I’m sure you’ve heard, or I hope you’ve heard of the elevator pitch. When you step into that partner’s office and they ask you, “So tell me a bit about yourself”, you’ve got to sell yourself without making it seem to desperate. Personal branding in consulting is extremely important because the work that you’re allocated to is based upon the people you know, and whether those people know that you have the right specialisation to get it done. Making sure that people know what you’re good at was something I absolutely underestimated.

Workplace politics
I only have a short note on this. Don’t get caught up in it. You may not even realise it’s happening to you. It kind of goes like this… you need to find a way to please everyone. Yes, at the end of the day, not everyone is going to like you, but you better make sure you don’t accidentally say yes to one person, without realising you may upset another.

Overall, my experience with the firm has been great, and the challenge of completing full time university at the same time is definitely starting to get to me. My firm loves the term ‘work-life balance’, and I guess I’m going to have to find a way to make that happen with everything happening around me. 

Thanks for reading!

Mark Jeyaraj
Current student at the University of Sydney Business School

Monday, 24 August 2015

Adventures in India

This past July I have had the opportunity to work with the social enterprise, Pollinate Energy, through the Business School's Community Placement Program. Pollinate Energy aims to improve the lives of India’s Urban poor. Every year, thousands of Indians are migrating from their rural villages to these urban slums. These people are seeking employment and these harsh living conditions, often without electricity, act as a gateway to the city. Pollinate Energy helps these people by employing locals to sell them solar lights and fuel efficient cookstoves.

I was placed in Hyderabad, the first city for Pollinate to expand their working model to in Bangalore. The program ran for four weeks where we worked on different aspects of the organisation in a group made up of ten kiwis and aussies, and six local Indians. The international students were all living together in an apartment called the ‘Hive’ which doubled as our work space.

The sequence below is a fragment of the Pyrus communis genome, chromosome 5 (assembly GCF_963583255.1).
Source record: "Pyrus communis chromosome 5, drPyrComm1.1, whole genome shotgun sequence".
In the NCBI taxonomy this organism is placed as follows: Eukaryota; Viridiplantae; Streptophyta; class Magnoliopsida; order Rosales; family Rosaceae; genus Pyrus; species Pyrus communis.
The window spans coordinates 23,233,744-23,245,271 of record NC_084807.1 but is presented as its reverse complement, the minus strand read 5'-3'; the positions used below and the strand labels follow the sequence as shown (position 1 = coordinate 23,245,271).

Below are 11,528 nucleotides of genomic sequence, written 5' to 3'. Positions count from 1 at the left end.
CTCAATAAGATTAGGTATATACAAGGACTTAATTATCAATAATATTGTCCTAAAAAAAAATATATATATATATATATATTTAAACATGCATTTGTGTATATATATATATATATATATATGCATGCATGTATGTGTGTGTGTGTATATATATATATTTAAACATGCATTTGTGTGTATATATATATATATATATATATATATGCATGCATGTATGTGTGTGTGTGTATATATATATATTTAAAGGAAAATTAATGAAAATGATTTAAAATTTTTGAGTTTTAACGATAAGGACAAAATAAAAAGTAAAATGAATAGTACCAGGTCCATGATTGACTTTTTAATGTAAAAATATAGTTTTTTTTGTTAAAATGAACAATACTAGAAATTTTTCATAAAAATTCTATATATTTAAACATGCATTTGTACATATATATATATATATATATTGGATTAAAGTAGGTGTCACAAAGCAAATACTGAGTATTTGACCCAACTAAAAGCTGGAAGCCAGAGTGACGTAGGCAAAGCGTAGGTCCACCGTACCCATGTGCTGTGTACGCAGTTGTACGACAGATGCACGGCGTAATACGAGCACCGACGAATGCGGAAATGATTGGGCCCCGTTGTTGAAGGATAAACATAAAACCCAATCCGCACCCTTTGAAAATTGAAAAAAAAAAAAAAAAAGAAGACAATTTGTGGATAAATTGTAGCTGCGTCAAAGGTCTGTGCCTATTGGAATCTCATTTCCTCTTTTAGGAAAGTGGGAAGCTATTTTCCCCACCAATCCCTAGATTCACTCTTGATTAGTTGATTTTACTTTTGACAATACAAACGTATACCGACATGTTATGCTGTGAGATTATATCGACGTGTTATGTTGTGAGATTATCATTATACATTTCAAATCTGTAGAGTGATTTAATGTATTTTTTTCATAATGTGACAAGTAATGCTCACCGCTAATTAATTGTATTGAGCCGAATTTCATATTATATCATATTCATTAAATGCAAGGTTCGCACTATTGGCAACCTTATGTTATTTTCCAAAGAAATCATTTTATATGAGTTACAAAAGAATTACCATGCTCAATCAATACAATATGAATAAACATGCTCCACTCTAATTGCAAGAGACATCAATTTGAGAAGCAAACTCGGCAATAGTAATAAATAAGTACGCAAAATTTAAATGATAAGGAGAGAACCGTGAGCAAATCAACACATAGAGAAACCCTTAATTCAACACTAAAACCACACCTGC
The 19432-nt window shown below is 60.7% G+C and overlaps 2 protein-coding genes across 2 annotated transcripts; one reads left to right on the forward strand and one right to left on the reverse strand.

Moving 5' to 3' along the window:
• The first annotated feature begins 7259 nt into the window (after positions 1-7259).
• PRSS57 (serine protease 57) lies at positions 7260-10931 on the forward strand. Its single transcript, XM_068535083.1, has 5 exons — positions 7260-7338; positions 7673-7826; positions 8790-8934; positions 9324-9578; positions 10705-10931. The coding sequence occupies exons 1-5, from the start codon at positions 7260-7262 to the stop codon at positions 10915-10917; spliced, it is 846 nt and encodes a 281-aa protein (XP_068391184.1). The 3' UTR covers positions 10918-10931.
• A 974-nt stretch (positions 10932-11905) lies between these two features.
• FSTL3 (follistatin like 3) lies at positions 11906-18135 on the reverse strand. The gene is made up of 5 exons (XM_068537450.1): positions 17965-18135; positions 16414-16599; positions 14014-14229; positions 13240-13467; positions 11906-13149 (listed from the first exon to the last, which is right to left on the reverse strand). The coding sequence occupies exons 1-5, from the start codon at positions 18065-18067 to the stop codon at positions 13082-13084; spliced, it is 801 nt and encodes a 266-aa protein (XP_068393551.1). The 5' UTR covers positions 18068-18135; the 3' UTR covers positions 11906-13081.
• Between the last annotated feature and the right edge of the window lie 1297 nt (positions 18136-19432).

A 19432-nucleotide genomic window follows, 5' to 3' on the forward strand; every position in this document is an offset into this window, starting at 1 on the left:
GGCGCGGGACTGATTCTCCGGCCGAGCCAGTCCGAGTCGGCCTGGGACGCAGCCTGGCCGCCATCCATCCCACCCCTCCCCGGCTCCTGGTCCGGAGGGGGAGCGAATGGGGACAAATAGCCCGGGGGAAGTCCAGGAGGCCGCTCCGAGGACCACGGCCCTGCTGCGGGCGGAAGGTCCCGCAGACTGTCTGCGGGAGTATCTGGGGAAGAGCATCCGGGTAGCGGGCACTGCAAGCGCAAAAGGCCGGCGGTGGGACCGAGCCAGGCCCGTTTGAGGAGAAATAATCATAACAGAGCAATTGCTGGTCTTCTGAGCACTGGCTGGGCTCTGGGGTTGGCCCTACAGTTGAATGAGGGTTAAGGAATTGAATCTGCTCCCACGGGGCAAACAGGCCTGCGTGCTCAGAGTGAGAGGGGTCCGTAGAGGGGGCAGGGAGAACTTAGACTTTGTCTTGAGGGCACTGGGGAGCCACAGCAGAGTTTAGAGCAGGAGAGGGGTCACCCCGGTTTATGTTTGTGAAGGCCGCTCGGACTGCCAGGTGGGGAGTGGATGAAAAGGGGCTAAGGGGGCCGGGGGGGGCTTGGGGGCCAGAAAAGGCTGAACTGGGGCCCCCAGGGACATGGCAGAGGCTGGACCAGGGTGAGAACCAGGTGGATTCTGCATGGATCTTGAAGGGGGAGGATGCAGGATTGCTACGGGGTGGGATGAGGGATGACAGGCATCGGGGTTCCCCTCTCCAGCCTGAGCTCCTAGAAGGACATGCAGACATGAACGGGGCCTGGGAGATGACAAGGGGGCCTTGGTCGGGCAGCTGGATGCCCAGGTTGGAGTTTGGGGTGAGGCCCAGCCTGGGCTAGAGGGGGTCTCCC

We were split into three different working groups, each with a mix of international and Indian students. I was lucky enough to be in the team that was coaching the new ‘Pollinators’ – local’s who want to help, and are looking for a job. By targeting this demographic, those in the slum communities are more likely to relate and can more easily communicate with the Pollinators. At the same time it’s giving someone a job, skills and an international network which is quite rare for these people in a place like Hyderabad!

My training partner was Shanti – she might look cute but she was tough coach. She also acted as a translator between Vinay (our Pollinator) and I, translating both Telagu (the local language) and body language. I learnt that the Indian head wobble meant anything along the lines of yes, no, maybe, I’m listening to you but hurry up and finish and I’m telling you yes but I’m not going to hold my promise – something I found quite frustrating not understanding!

In the mornings we three would get together and discuss the what had gone well the day before, and where there was room for improvement in Vinays sales techniques. A big challenge we faced was developing trust between us, and those we were trying to help, as they had never had any kind of interaction with Pollinate before. In the afternoons we would head out to a selection of his designated slum communities, which were randomly scattered amongst the high rise buildings in the city or near new construction sites. The contrast was incredible.

The approach to business is completely different in India and it definitely took awhile to adjust. For example, what’s considered rude and what isn’t. Apparently it isn’t considered rude to answer your phone mid-way through a sale of a product? Calling your employer the day you are heading to your village for a week long festival is not uncommon. And as for the stretchable nature of ‘Indian Standard Time’ the difference between 5 minutes, three hours, two days late or a day early to an interview is minimal – oh and your welcome to bring a mate. All these things become less surprising when you start operating in the same environment.